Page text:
Ivory Tower Writing #11: Writing a conclusive conclusion

This post covers some practices on how to write a conclusion that’s conclusive.

At this point, we’re almost done with the paper. You’ve fleshed out your ideas in paragraph after paragraph and you don’t have anything more to say. But wait, there’s still one part left: the conclusion.

Cue the groans.

“But I’ve already made my point! Why do I have to write more?”

Well, as I’ve said before, academic writing is a circular process. Like it or not, you have to write a conclusion. So, let’s get down to business.

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Ivory Tower Writing #8: Knowing your enemy – types of papers and what to expect

This post discusses some pointers in distinguishing the different types of papers that you may encounter during your academic life.

At this point, you have some of the basics of structure covered. Before discussing more basics, I think now’s a good time to understand the types of papers you may encounter when you’re in university.

Some general advice first. You ought to always pay attention to the wording of your research question (as I’ve mentioned in post #4), as this determines the general character of your paper. This also applies to questions your professor gives you. If they provide you with a research question, then you actually have your work cut out for you. You may also have to do some work, especially if all they give you is a statement like “Robotics will change the nature of war. Discuss.”

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Ivory Tower Writing #6: Writing a literature review

This post introduces the art of writing a literature review.

Ah, the literature review. The two words that will surely break the spirit of grad students or anyone assembling a book-length argument of why we should use concordance theory as a new paradigm for civil-military relations. It is that section that you will always be revisiting and revising so it remains coherent and up-to-date.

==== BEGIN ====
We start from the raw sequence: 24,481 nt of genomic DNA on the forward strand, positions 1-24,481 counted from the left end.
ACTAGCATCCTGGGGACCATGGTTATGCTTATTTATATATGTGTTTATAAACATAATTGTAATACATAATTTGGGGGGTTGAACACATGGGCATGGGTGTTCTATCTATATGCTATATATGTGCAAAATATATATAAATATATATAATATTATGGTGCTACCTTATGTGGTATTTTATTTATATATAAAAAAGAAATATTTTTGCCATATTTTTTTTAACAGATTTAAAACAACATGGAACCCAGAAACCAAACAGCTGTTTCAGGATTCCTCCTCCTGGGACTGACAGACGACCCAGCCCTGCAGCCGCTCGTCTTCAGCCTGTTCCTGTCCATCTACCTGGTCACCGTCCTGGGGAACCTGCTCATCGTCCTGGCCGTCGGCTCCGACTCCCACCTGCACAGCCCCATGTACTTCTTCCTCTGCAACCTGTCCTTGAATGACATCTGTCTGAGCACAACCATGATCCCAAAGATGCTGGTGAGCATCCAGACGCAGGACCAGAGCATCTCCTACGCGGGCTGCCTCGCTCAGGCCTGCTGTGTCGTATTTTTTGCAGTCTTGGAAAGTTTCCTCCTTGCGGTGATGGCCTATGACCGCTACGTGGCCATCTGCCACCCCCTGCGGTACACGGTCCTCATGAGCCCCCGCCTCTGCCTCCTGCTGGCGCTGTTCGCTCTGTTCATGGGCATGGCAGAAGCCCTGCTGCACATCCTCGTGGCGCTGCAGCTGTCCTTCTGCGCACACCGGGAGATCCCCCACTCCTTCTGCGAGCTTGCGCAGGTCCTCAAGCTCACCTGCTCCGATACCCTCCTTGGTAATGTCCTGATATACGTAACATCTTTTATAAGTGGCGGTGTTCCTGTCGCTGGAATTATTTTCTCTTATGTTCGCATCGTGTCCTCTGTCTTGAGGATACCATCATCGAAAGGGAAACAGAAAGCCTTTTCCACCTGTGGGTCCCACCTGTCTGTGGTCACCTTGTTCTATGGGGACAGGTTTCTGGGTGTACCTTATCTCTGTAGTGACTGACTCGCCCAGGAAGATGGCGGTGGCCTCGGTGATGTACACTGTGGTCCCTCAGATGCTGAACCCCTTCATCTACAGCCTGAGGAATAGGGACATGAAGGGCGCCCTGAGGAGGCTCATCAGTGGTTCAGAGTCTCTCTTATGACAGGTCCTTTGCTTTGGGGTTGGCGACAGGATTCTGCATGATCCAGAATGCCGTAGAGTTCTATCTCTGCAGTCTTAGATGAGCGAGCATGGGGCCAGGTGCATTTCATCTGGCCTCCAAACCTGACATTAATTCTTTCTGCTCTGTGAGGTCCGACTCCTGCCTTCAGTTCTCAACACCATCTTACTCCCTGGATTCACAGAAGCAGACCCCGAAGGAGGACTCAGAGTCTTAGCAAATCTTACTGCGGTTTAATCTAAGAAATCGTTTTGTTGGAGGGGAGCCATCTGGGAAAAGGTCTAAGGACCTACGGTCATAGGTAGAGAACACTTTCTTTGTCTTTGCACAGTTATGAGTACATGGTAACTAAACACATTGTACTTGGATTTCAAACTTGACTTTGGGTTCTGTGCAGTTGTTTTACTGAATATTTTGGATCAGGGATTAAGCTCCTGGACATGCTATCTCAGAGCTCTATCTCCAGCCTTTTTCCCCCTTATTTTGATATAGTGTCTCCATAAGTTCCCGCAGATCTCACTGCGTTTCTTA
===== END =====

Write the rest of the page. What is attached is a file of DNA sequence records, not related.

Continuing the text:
In this post, I’ll walk you through the basics of a literature review, starting with whether you really need one, what it is, and how to write it.

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Ivory Tower Writing #5: Deciding your methods

This post provides an introduction to the issue of choosing your methods in research.

Once you have decided on a research question, you’re now likely going to start choosing what methods to apply in your research.

Depending on your field of study, your go-to methods will likely be either quantitative or qualitative. Some may say that quantitative methods are better than qualitative methods. Note that neither method is “better” than others absolutely. Imagine trying to cut a steak using a bread knife. Theoretically, you could do it, but then it’ll take a goddamn long time and you’re not doing justice to a prime cut of meat. Instead of insisting on using a bread knife, go buy a proper steak knife. That analogy illustrates the issue of methods: none are absolutely better, they just have different utility depending on what you’re trying to cut. As King, Keohane, and Verba wrote in Designing Social Inquiry (1994):

“All good research can be understood—indeed, is best understood—to derive from the same underlying logic of inference.”

Besides, choosing between qualitative or quantitative isn’t even half the battle.

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Ivory Tower Writing #4: Formulating the research question

This post addresses the problem of the research question and how one may formulate it.

Ah, the research question. Perhaps one of the most dreadful parts of the pre-writing phase, yet the most important. You see, the research question is essentially your idea—which I assume you already have at this point—given physical form. Without it, your research will likely drag you all over the place, making you feel even more lost.

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Ivory Tower Writing #2: The writing process

This post covers the basics of the writing process, from pre-writing, writing, and post-writing.

Like most art forms, writing is a process. Like, a really long process and not to mention agonizing. If this deters you, then perhaps you want to reconsider your life choices. Then again, you need the degree so bad, either to make your parents happy or to get that job you want but will never get.

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